Guest post by John Thompson.
On the 10th anniversary of “the lost decade,” produced by No Child Left Behind, we will read plenty of explanations of why the law did little good, and often did great harm to poor children of color. Ironically, the rationale for NCLB was that educators had long used poverty as an “excuse” for “low expectations.” I am struck, however, by the low expectations that policy wonks had for themselves, how many excuses they are now making for the failure of NCLB, and how they minimized its unintended negative effects, as they blame others.
As long as the true believers in bubble-in accountability keep up their defense of the law, reporters have to follow the convention of saying that “the jury is still out,” and that NCLB “did shine a light on underperforming minority groups,” before they recount the law’s failure to increase scores on national standardized tests. On the other hand, that gives us more time to appreciate the irony of “No Excuses” “reformers’” convoluted efforts to blame everyone but themselves for the law’s failure.
Eric Hanushek, a senior fellow in education at the Hoover Institution of Stanford University and a longtime defender of NCLB, has admitted that it attempted to force principals and teachers to do something that they had no idea how to do - systematically overcome the legacy of generational poverty. But Hanushek, an economist, credited NCLB for, “a new attitude along the lines of ‘we might not know what to do, but we’ve got to do something.’” As educators predicted, however, some experiments worked while others resulted in the narrowing of the curriculum, rote instruction, nonstop test prep, fabricating test score gains, and pushing out difficult-to-educate students.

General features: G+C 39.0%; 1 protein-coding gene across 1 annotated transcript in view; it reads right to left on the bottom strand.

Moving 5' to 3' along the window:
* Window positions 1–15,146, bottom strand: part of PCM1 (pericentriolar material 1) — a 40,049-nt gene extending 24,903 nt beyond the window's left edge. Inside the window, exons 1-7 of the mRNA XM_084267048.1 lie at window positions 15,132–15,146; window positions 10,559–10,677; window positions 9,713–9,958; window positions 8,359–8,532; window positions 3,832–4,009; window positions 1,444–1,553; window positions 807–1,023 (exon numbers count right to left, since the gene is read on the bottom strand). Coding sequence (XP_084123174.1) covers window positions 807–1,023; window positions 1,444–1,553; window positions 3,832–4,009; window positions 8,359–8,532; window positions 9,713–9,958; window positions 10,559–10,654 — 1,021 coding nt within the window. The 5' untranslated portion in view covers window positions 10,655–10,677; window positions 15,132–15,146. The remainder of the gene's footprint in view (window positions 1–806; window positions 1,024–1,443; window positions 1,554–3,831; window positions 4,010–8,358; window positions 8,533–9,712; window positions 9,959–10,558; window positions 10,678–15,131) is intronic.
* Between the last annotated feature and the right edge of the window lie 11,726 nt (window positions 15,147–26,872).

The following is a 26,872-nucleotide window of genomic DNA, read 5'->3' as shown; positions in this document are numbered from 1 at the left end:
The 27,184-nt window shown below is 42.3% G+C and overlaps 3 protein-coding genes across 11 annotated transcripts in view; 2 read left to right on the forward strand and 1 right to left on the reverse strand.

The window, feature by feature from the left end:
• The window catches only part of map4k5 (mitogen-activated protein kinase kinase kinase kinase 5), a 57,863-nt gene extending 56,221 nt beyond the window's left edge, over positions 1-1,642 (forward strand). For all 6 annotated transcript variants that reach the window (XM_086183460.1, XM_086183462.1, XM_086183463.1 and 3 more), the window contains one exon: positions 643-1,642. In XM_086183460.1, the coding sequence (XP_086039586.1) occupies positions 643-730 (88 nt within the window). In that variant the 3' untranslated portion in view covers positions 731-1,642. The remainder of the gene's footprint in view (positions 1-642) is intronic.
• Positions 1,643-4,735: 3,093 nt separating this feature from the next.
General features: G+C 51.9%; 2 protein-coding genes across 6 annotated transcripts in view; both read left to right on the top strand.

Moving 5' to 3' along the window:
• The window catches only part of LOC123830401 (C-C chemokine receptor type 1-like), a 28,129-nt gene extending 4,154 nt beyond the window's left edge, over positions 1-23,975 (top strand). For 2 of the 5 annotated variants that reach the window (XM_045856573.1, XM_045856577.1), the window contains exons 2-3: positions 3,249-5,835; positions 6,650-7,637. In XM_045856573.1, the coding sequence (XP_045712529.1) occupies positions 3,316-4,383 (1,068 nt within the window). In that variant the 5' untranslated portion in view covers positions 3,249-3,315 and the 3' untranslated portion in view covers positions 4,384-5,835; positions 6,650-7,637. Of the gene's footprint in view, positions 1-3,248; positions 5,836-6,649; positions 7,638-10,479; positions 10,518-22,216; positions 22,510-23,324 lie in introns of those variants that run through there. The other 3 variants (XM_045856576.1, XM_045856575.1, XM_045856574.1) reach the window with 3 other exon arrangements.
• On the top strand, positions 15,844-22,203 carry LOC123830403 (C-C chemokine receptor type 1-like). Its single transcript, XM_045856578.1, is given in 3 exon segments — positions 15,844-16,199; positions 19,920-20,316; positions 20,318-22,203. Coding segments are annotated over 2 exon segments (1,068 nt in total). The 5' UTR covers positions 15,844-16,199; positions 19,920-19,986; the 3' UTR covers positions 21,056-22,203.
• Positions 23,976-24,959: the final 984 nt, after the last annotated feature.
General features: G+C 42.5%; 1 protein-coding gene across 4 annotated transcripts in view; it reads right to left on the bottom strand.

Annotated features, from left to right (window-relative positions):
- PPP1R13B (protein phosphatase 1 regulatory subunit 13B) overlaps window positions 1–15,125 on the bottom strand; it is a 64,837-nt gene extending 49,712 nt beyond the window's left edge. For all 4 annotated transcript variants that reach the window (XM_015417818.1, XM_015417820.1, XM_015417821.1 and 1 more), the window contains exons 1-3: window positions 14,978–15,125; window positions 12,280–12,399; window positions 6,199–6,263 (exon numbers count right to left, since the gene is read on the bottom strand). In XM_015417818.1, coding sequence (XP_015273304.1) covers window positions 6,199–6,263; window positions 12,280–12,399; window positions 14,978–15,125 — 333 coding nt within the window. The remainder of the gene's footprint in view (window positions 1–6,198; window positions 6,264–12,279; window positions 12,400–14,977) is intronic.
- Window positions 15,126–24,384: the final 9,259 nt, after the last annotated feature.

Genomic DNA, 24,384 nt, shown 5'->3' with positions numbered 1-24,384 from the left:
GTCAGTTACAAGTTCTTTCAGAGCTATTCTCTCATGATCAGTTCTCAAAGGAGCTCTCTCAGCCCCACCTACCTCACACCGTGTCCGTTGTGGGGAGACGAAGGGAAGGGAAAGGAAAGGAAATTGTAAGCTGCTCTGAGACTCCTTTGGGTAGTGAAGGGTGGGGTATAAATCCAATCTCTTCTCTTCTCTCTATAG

Hanushek also lambasted the National Research Council’s (NRC) blue ribbon panel of social scientists who estimated that twenty years of test-driven accountability only increased student performance by 0.08 of a standard deviation. Hanushek countered that those little improvements add up, and made the weird assertion that gains came at the cost of only $50 worth of testing per student per year. He condemned the panel’s conclusion that graduate examinations (which were expanded during the NCLB era) increased dropout rates by 2%. Hanushek minimized the harm, replying that it, “assumes this consequence [dropping out] does considerable harm to the affected students.” He then speculated that the economic losses for those types of marginal students would not be great. Hanushek then concluded that the, “takeaway message might be, ‘“Never rely on the conclusions of this NRC report for any policy purpose.’”
Conservative reformer Chester Finn was more upfront about the failure of data-driven accountability, and concentrated on blaming others. Finn acknowledged, “the gains we’ve made, though well worth making, have been meager (and largely confined to math). Reformers failed, however, because “they’ve been stumped, stymied, and constrained by formidable barriers that are more or less built into the K-12 system as we know it.”
Interestingly, Finn advocated a commitment to education because he didn’t believe that America had whatever it takes to tackle poverty. He wrote that “cultural issues, parenting issues, demographic issues, or other macro-influences on educational achievement. ... are all plenty real, but largely beyond the reach of public policy.” So he advocated school reform because it supposedly had, “obstacles that competent leaders and bold policymakers could reduce or eradicate if they were serious.”
Finn’s excuse for NCLB’s failure was that it ran into barriers, “erected by adult interests, bureaucratic routine, structural rigidity, and political stalemate.” He also made the conspiratorial sounding charge that, “those barriers aren’t accidents.”